England,  Phoebe,  Western Europe

Bluecoat Schools and Ragged Schools

Constant Lambert (Composer) as a bluecoat schoolboy at Christ’s Hospital.

As part of my series on the Poor Laws and workhouses of Britain, I thought I would write a short piece on how these affected education of the poorest children of the times. So here we have a piece on poor schools. Following the Dissolution of the monasteries, during the reign of Henry VIII, scant thought was given to the poor of the parish who had often relied on the charity of the abbeys and so on to provide poor relief of varying measures. These charities included, food, shelter, employment, alms and basic care of the sick. In certain areas, a rudimentary education and certain apprenticeships were offered to young boys, particularly looking to enter trade or the priesthood.

As the monasteries closed and the monks and abbots turned out into the world, the buildings were demolished in part or in full for their stone and timbers, some were sold in their entirety, the land divided between the wealthy either for a price or as a reward for prominent favourites of the King. The poor became more destitute. Matters came to a head during the subsequent short reign of his son and heir, Edward VI who saw the gap in the provision for the poor children, and founded the first Bluecoat school in the form of a foundling hospital, in London. Christ’s Hospital formerly opened in 1552 in the former Priory buildings of Christ Church Greyfriars on Newgate, close to the Church where lay the remains of Elizabeth Barton, Maid of Kent, Isabella of France, wife of Edward II, Marguerite of France, second wife of King Edward I and Joan of the Tower, wife of David II of Scotland and where the schoolboys attended Services on a Sunday. For both girls and boys, the uniform was an ankle-length frock coat in blue, with yellow stockings topped by a white band; instead of breeches, the girls wore a skirt. During times of plague, petticoats were added.


All that remains of Christ’s Church Greyfriars, Newgate Street. The original school was very close to the church but after its devastation in the great fire of 1666, little remained and the school was completely remodeled.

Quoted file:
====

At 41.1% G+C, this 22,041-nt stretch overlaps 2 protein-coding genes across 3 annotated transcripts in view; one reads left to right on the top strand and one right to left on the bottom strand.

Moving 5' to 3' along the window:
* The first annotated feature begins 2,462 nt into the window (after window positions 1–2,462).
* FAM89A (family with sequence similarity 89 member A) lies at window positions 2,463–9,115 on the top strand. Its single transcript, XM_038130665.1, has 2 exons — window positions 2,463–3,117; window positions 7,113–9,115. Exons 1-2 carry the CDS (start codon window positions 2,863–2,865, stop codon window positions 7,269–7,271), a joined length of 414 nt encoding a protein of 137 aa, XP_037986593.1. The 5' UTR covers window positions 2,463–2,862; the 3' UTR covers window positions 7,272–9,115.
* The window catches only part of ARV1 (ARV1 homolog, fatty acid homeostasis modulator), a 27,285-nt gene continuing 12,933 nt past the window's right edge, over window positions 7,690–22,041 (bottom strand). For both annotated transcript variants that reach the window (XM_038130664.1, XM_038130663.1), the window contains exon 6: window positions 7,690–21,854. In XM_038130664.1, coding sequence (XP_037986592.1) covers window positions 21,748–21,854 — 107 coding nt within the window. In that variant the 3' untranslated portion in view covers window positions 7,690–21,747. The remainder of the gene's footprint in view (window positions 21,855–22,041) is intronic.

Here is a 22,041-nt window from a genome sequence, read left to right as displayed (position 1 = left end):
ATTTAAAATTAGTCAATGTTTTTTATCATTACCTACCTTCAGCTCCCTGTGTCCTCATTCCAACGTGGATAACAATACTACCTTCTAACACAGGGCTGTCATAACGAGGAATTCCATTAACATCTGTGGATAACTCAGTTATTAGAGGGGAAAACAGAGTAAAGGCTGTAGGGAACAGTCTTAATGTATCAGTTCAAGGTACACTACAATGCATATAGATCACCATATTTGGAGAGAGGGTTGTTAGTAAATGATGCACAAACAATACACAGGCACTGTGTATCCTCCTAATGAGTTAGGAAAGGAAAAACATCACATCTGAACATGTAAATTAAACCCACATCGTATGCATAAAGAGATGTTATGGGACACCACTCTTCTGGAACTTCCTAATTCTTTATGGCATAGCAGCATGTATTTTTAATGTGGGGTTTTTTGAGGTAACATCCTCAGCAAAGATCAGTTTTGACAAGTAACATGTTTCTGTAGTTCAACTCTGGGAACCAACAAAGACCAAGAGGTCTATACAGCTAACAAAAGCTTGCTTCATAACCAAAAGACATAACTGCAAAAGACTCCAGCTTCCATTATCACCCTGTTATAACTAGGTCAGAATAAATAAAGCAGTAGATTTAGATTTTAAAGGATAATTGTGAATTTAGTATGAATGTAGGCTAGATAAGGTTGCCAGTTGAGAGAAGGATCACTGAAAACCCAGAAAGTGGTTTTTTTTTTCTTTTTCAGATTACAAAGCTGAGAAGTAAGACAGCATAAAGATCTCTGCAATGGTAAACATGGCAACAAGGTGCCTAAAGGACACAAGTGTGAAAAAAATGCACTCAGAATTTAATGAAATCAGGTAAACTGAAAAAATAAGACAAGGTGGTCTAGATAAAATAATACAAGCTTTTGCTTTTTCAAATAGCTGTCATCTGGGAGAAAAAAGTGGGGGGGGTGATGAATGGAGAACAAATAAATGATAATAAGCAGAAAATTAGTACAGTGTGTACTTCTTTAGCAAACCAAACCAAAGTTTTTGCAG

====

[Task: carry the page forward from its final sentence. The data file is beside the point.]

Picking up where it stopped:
As time passed further Bluecoat schools were opened in other areas; at one point over 60 were still in operation out of a total of 88 over time since their inception, many of which are still running in one form or another, mostly as state schools, retaining the name Bluecoat. The provisions were fairly standard. Children were afforded an education at least part-time, with the younger ones being provided some of the time in school and at other times, often in the country as “boarded out” or remaining with their parents until they were old enough to attend the school. Various other towns without their own Bluecoat schools chartered, founded similar charity schools. In Rotherham, for example, there was a Bluecoats school founded in 1708 by the town Feoffees (Reeves) who consisted of a body of twelve prominent members of the townsmen, as guardians for charitable and municipal works, a task which came into being in around 1547, when Edward instigated the Act for the Dissolution of Chantries, which closed down any institute which received money for the promotion of purgatory. At this point the Feoffees were charged with taking control of the Grammar School, now known as Thomas Rotherham College. It is debated where the original school was founded, with several thinking it was in the grounds of the Grammar school. However, in 1775 a new school was founded several hundred yards away in the town centre, in an area now known as “The Crofts”. In recent years, it has entered a new phase as firstly a Public House, called Feoffees, and more recently as one of a well-known chain of Pub-Restaurants, and re-named The Bluecoat.

In 1724, Thomas Guy, founder of Guy’s Hospital, London, in the late 17thC, died. In his will he left provision that the Hospital board pay an annual sum of £400 to Christ’s Hospital for the education of

‘Four poor children, Boys or Girls, whether orphan or otherwise, or the children of Freemen of the City of London or Unfreemen, not less than seven or more than ten years of age . . . with preference to
my relations, as often as any such shall offer themselves’.


Christ’s Hospital C1770

In the Hospital archives, it is possible to see meticulous records of the admission records of all those children nominated between 1725 and 1975, including the required certification of those descendants of Guy, put forward under the provision.

The School lost 32 children in the Plague outbreak of 1665, and the following year was pretty much obliterated by the Great Fire, although they suffered no casualties. As only a few children were able to return to what was left of the school buildings, they were forced to send the children to board once again in private residences in Hertfordshire. In 1682 the board purchased an area of land also in Hertfordshire, and built a new boarding school there. They didn’t however forsake their original site, and as part of his remodelling of the area, Christopher Wren was employed to design and construct a new London House for the school. This was completed in 1705 and paid for by donations from benefactors. The school unit in Hertfordshire continued for over 300 years, running alongside that in London, however in 1902 all the boys from both sites were transferred to a new site in Horsham, and in 1985 the school at Hertfordshire was closed with the remaining girls transferring to Horsham as the school once again became co-educational.